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Re: CG 05-231 Delay Video to synchronize captions on Real-Time programs

Current proposed rulemaking to improve caption quality (Docket Number CG 05-231) does not appear to address the issue of time synchronization of the caption to the audio. For hard-of-hearing persons, captions that are late or early with respect to the audio are confusing and practically useless.

For pre-prepared programming, this issue could be addressed by specifying a tolerance, perhaps expressed in milliseconds, between the appearance of a caption and the beginning of the audio speaking that sound. It may take some research to determine appropriate tolerances (late and early).

For real-time programming, we rely on the speed of the typist or speech recognition system to minimize delay. A reasonable delay is hard to achieve, so that for news and sports programs, for examples, we typically turn off either the audio (for news) or the captions (for sports) to enable a less confusing viewing experience.

A possible solution the the real-time synchronization problem could be to delay both the audio and the video a few seconds to allow the caption generating system to catch up. This delay in the audio and video would be imperceptible to most viewers, but would be of great benefit to hard-of-hearing people who could then enjoy simultaneous audio and captioning cues for understanding real-time broadcasts.

This delay could be applied at the broadcaster's end of the transmission process, which would provide synchronized captions for all viewers of real-time programs. Alternatively, the delay could be applied in the receiving equipment, perhaps as an added feature, to provide this only to people who have this added feature in their viewing equipment.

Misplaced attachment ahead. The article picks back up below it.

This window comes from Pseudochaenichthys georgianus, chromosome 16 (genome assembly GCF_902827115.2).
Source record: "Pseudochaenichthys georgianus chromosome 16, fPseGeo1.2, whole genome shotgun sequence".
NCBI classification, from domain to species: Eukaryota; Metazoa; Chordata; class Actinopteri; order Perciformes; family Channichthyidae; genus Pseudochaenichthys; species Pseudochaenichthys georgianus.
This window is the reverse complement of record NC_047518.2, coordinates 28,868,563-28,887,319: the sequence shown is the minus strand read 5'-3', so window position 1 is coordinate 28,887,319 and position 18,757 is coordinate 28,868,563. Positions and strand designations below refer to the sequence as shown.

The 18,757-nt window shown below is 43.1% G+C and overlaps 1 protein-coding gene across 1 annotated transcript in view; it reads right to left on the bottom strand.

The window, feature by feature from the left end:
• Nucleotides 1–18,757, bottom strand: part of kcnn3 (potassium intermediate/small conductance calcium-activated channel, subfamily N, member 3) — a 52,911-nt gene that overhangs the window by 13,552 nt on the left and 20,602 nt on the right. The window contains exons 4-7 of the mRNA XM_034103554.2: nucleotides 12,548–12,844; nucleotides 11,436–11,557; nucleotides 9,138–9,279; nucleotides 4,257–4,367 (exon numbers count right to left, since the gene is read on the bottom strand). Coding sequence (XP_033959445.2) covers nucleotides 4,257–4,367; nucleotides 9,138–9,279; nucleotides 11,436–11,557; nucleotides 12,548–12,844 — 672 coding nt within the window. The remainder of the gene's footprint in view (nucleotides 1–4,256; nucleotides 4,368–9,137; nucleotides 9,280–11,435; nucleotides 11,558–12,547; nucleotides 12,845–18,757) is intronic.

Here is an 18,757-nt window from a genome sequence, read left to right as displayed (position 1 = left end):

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    Gil Dawson shared this idea  ·   ·  Flag idea as inappropriate…  ·  Admin →

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      • Gil Dawson commented  ·   ·  Flag as inappropriate

        I wish to edit the above comment to read as follows:

        Current proposed rulemaking to improve caption quality (Docket Number CG 05-231) does not appear to address the issue of time synchronization of Real-Time captioning to the audio.

        Captions that are late or early with respect to the audio are confusing and often useless to hard-of-hearing persons, who often use both cues simultaneously for better understanding.

        For pre-prepared programming, synchronization is nominally addressed in at least one of the Filings. Perhaps some standards will emerge from the process. However, I found no Filings in a cursory search that addressed synchronization for captions generated "on the fly".

        For Real-Time programming captions, we rely on the speed of the typist or speech recognition system to minimize delay. A reasonable delay is hard to achieve, so that for news and sports programs, for examples, we typically turn off either the audio (for news) or the captions (for sports) to enable a less confusing viewing experience.

        A possible solution to the the real-time synchronization problem could be to delay both the audio and the video a few seconds to allow the caption generating system to catch up. This delay would be imperceptible to most viewers, but would be of great benefit to hard-of-hearing people who could then enjoy simultaneous audio and captioning cues for understanding Real-Time broadcasts.

        This delay could be applied at the broadcaster's end of the transmission process, which would provide synchronized captions for all viewers of real-time programs. Alternatively, the delay could be applied in the receiving equipment, to provide this synchronization only to viewers who have this feature in their equipment.

        --Gil

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